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Hastings and Prince Edward Public Health
toddler boy playing in tubes

Physical Activity in Child Care Settings

Physical activity is essential for healthy childhood growth and development. Children who are active when they are young grow up to be healthier adults with less risk of developing chronic diseases like diabetes or heart disease.

As a child care provider, you can give the children in your care a healthy start by providing the opportunity to be active. Plenty of active play helps children develop physical literacy. Physical literacy is about developing the fundamental movement skills that all children need such as running, throwing and hopping. The development of these movement skills give children the confidence and competence to participate in physical activity. 

Learning Modules for Child Care Providers

This 15-minute, online module reviews why a balanced day is important for children (Move, Sit, Sleep), the role you have as a child care provider in encouraging kids to be active, the 24-Hour Movement Guidelines for Children aged 0-4, and important health messages to send home with parents and guardians.

Two “Have a Ball Together” online learning modules were developed by the Best Start Resource Centre to help support continuing education regarding physical literacy and physical activity for those caring for children aged 0-6 years. 

Legislative Requirements

According to the Child Care and Early Years Act (2014), all licensed and unlicensed child care providers, including centres and home care environments, must meet requirements related to the following:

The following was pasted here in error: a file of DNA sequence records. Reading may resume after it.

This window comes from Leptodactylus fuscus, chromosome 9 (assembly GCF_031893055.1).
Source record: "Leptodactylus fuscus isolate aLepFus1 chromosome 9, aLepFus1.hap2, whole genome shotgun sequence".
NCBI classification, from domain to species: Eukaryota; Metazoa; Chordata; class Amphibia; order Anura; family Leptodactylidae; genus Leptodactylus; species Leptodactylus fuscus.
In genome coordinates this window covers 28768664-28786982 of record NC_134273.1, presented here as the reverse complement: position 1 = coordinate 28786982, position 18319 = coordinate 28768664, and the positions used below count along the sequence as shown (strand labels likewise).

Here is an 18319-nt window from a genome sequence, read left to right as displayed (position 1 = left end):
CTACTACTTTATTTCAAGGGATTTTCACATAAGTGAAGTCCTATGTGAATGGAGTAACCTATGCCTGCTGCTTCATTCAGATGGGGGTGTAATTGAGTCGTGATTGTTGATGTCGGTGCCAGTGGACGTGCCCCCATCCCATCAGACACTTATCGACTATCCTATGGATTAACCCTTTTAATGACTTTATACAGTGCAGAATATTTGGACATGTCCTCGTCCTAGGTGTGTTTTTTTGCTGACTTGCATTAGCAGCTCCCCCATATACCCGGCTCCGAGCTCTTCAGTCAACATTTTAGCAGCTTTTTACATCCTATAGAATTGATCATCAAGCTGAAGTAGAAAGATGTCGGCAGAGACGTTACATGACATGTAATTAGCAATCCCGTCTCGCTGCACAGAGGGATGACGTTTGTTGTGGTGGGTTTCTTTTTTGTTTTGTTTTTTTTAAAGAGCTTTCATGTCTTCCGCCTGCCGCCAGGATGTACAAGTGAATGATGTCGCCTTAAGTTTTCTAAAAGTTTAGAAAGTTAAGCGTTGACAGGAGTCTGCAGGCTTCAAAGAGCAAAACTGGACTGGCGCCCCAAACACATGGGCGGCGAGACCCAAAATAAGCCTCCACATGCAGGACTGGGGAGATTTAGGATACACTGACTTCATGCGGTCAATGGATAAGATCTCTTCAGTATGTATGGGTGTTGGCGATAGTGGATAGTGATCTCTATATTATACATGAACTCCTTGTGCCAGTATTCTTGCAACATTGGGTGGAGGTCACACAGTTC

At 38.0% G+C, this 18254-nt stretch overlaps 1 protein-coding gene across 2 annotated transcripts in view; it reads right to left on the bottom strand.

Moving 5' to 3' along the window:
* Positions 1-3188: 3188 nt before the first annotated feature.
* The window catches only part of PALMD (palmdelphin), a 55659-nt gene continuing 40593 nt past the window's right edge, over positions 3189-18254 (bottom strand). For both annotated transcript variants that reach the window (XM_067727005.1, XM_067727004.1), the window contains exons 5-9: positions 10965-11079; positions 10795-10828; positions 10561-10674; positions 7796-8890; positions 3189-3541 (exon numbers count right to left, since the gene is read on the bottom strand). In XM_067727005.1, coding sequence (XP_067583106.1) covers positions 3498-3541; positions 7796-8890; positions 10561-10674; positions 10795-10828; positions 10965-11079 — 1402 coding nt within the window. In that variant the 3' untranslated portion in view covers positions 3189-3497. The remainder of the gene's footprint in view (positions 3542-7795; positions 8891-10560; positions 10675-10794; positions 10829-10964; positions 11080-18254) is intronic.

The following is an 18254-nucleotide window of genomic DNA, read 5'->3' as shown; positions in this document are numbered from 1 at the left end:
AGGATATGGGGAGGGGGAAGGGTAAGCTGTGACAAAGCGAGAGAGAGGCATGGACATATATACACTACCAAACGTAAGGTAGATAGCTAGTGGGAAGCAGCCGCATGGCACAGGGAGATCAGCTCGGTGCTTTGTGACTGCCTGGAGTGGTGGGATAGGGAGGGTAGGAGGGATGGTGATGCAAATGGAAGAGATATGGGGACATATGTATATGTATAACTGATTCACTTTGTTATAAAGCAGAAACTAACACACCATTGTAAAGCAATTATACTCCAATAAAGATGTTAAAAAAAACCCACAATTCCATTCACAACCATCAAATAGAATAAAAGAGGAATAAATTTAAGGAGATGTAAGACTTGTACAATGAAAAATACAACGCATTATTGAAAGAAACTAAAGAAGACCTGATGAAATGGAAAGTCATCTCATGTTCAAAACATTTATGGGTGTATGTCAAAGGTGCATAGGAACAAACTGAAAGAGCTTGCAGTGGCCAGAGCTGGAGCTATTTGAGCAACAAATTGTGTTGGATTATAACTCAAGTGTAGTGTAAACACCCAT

• Indoor and outdoor play opportunities
  • Rest, sleep and quiet time
  • Indoor and outdoor play spaces and equipment (e.g. playgrounds)

Additional Resources

The following online resources can help you integrate physical activity in your child care setting:

News, Research and Reports RELATED TO: Child Care Providers

The Real Cost of Eating Well 2018

PUBLISHED: Wednesday January 31, 2018

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2) Returning travellers must self-isolate for 14 days and contact Public Health if symptoms of COVID-19 develop.

If you have returned from travel anywhere outside of Canada, you must self-isolate for 14 days and immediately contact Public Health or your local health care provider if you develop symptoms of COVID-19. Earlier this month all travellers were asked to self-isolated when they returned to Canada. Effective March 25, the federal government made this isolation mandatory under the Quarantine Act to better protect our most vulnerable citizens. Each of us must make the responsible decision to follow the advice of health authorities. It’s in everyone’s best interest to do everything we can to stop the spread of COVID-19.